Click on the image for a larger picture. Oysters from the Pecten Zone of the Middle Miocene San Joaquin Formation--"The Zone" fossil locality, North Dome area, Kettleman Hills, California. Called scientifically, Ostrea vespertina sequens.

Click on the image for a larger picture. A pelecypod with both valves preserved intact from the Upper Mya Zone of the Middle Miocene San Joaquin Formation, South Dome area, Kettleman Hills, California. Called scientifically, Macoma affinis.

Click on the image for a larger picture. A "bulbous fish growth" from the Upper Pliocene Tulare Formation, near "The Zone" fossil locality, North Dome area, Kettleman Hills, California. This is a fossilized bony tumor that afflicted a fish that lived some three to two and a half million years ago in the estuaries bordering a great inland sea in what is now the Central Valley of California. Most of the fossil tumors are similar to observed types that attack the skeletons of modern weak-fish, cod (specifically the hakes), angel fishes and even catfish. No other fossil locality, save the Kettleman Hills, is known to yield these kinds of specimens.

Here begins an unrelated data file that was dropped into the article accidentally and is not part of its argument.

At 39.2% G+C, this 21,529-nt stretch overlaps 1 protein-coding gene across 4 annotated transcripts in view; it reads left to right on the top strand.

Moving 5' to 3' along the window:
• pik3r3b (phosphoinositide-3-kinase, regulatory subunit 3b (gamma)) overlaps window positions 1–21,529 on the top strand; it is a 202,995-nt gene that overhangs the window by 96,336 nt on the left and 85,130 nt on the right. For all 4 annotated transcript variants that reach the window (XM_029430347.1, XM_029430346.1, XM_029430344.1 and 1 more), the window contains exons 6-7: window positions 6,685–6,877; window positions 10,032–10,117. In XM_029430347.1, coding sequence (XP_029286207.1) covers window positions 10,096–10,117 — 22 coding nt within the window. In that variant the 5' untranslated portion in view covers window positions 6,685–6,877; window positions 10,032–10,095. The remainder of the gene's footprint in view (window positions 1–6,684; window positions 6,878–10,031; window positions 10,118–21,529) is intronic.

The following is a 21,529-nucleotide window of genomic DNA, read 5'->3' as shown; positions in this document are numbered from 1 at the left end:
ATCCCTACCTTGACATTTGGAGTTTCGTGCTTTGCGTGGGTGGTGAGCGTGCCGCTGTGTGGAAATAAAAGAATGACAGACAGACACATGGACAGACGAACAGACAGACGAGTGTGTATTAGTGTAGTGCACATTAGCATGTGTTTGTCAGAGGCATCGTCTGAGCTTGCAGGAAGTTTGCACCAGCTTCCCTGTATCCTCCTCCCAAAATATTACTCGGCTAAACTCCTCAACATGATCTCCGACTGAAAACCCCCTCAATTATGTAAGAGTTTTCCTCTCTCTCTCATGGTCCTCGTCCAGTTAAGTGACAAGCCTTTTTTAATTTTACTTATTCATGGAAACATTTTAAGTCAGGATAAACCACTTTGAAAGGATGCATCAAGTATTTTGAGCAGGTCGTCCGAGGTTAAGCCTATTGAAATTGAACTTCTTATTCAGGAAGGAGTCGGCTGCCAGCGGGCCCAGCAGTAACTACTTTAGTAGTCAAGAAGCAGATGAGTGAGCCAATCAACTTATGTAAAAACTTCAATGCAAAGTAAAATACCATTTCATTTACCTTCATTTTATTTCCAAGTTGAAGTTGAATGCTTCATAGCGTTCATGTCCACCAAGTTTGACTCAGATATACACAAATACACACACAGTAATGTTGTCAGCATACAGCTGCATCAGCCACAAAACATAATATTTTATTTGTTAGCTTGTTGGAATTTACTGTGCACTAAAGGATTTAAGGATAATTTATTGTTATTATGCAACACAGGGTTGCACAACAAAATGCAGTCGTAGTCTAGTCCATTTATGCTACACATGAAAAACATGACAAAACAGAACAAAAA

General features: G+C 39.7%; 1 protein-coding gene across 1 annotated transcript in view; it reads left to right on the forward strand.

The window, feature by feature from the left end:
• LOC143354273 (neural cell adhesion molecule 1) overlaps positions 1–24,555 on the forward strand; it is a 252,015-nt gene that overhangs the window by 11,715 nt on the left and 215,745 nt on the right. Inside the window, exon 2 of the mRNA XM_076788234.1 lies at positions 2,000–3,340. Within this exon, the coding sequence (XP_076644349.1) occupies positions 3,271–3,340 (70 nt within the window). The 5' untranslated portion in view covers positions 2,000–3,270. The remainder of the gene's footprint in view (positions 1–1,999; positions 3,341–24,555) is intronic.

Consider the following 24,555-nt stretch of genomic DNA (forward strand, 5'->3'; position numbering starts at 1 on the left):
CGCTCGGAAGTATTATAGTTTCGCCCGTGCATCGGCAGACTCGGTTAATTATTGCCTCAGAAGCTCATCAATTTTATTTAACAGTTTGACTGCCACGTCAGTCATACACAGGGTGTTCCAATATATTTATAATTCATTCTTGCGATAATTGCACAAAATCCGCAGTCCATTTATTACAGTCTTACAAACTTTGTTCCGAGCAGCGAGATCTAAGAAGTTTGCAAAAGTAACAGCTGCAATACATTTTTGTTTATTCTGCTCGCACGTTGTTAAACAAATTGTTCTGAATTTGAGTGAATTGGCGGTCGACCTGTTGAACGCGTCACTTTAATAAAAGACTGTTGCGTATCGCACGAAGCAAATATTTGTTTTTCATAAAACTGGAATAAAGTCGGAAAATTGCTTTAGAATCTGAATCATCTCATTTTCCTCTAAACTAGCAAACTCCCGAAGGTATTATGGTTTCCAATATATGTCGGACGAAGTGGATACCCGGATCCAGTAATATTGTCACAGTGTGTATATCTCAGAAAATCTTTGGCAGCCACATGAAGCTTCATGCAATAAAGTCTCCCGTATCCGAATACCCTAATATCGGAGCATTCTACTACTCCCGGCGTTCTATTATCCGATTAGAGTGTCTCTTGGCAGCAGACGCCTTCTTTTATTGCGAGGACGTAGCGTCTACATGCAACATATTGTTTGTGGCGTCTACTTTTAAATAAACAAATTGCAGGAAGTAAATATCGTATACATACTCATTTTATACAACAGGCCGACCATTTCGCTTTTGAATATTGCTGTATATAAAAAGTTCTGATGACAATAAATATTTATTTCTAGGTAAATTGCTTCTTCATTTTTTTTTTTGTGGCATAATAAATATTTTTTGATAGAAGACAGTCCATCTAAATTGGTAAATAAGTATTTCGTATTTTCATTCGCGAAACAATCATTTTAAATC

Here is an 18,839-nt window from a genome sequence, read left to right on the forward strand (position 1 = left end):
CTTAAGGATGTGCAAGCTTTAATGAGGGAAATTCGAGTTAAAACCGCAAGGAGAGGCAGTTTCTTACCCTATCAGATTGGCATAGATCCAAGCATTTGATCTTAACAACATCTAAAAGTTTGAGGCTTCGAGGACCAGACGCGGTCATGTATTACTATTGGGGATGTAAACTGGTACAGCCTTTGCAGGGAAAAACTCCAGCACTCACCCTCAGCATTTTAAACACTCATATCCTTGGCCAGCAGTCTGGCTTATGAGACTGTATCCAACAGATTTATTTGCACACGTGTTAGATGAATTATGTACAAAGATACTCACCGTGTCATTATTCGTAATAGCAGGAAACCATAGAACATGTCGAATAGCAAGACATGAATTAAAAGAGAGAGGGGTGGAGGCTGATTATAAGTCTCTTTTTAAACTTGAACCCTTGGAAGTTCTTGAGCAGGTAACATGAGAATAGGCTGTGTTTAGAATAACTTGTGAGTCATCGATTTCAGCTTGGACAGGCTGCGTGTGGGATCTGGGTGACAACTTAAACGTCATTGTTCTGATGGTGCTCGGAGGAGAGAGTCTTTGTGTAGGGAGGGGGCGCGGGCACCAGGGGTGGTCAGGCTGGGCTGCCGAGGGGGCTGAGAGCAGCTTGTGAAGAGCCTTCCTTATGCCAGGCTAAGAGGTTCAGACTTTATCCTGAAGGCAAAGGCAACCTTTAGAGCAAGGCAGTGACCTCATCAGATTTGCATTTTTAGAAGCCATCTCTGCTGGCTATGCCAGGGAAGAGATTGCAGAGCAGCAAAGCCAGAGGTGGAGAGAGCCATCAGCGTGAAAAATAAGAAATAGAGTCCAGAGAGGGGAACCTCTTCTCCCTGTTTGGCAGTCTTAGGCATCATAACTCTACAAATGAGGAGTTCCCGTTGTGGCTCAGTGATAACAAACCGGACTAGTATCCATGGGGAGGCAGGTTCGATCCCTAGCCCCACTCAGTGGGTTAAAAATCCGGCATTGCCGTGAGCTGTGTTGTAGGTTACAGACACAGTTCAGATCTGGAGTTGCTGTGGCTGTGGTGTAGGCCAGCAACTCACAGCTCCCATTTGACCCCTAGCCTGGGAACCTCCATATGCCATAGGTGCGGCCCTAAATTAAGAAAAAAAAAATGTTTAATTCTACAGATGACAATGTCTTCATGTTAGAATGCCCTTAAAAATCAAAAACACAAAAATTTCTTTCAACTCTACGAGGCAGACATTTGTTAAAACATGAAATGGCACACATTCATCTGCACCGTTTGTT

Click on the image for a larger picture. Fossil fresh water gastropods from the Upper Pliocene Tulare Formation, Middle Dome area, Kettleman Hills, California. Called scientifically, Physa wattsi.

Bonus Paleontological Material

Fossils from the Kettleman Hills, courtesy the University California Museum of Paleontology


 Sand Dollars




Fossils from the vicinity of the Kettleman Hills

Water Beetle 

 Sand Dollars

 Giant Oyster

Turritellas; Barnacles

 Turritella Snails

Kettleman City Weather

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Weather for the community of Kettleman City, which lies along the eastern side of the Kettleman Hills. Along with Avenal to the west, Kettleman City is a gateway for the Kettleman Hills paleontological paradise.